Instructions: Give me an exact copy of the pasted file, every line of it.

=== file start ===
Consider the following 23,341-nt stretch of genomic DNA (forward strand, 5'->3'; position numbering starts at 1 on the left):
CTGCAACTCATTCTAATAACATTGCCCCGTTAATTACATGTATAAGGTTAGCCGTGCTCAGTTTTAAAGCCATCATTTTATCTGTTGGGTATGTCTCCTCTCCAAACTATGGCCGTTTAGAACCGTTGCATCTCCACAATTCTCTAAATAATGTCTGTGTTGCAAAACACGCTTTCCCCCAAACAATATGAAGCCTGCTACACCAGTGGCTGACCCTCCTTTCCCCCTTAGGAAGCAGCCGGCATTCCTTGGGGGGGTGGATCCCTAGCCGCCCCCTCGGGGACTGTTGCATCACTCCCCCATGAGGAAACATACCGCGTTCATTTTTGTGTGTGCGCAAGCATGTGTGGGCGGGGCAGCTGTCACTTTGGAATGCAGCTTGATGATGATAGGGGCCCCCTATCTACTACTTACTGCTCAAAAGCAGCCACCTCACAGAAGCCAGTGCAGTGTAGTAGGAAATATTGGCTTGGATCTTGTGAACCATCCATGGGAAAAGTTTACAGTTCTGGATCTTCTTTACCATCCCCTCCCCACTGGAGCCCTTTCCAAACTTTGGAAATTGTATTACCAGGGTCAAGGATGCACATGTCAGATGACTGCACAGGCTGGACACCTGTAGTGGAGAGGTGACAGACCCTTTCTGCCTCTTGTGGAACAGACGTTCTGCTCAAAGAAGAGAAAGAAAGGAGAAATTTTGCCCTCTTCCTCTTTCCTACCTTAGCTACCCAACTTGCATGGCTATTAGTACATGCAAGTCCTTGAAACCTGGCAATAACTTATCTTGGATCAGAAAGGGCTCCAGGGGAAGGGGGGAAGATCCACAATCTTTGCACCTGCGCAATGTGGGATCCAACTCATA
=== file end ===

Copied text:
Consider the following 23,341-nt stretch of genomic DNA (forward strand, 5'->3'; position numbering starts at 1 on the left):
CTGCAACTCATTCTAATAACATTGCCCCGTTAATTACATGTATAAGGTTAGCCGTGCTCAGTTTTAAAGCCATCATTTTATCTGTTGGGTATGTCTCCTCTCCAAACTATGGCCGTTTAGAACCGTTGCATCTCCACAATTCTCTAAATAATGTCTGTGTTGCAAAACACGCTTTCCCCCAAACAATATGAAGCCTGCTACACCAGTGGCTGACCCTCCTTTCCCCCTTAGGAAGCAGCCGGCATTCCTTGGGGGGGTGGATCCCTAGCCGCCCCCTCGGGGACTGTTGCATCACTCCCCCATGAGGAAACATACCGCGTTCATTTTTGTGTGTGCGCAAGCATGTGTGGGCGGGGCAGCTGTCACTTTGGAATGCAGCTTGATGATGATAGGGGCCCCCTATCTACTACTTACTGCTCAAAAGCAGCCACCTCACAGAAGCCAGTGCAGTGTAGTAGGAAATATTGGCTTGGATCTTGTGAACCATCCATGGGAAAAGTTTACAGTTCTGGATCTTCTTTACCATCCCCTCCCCACTGGAGCCCTTTCCAAACTTTGGAAATTGTATTACCAGGGTCAAGGATGCACATGTCAGATGACTGCACAGGCTGGACACCTGTAGTGGAGAGGTGACAGACCCTTTCTGCCTCTTGTGGAACAGACGTTCTGCTCAAAGAAGAGAAAGAAAGGAGAAATTTTGCCCTCTTCCTCTTTCCTACCTTAGCTACCCAACTTGCATGGCTATTAGTACATGCAAGTCCTTGAAACCTGGCAATAACTTATCTTGGATCAGAAAGGGCTCCAGGGGAAGGGGGGAAGATCCACAATCTTTGCACCTGCGCAATGTGGGATCCAACTCATA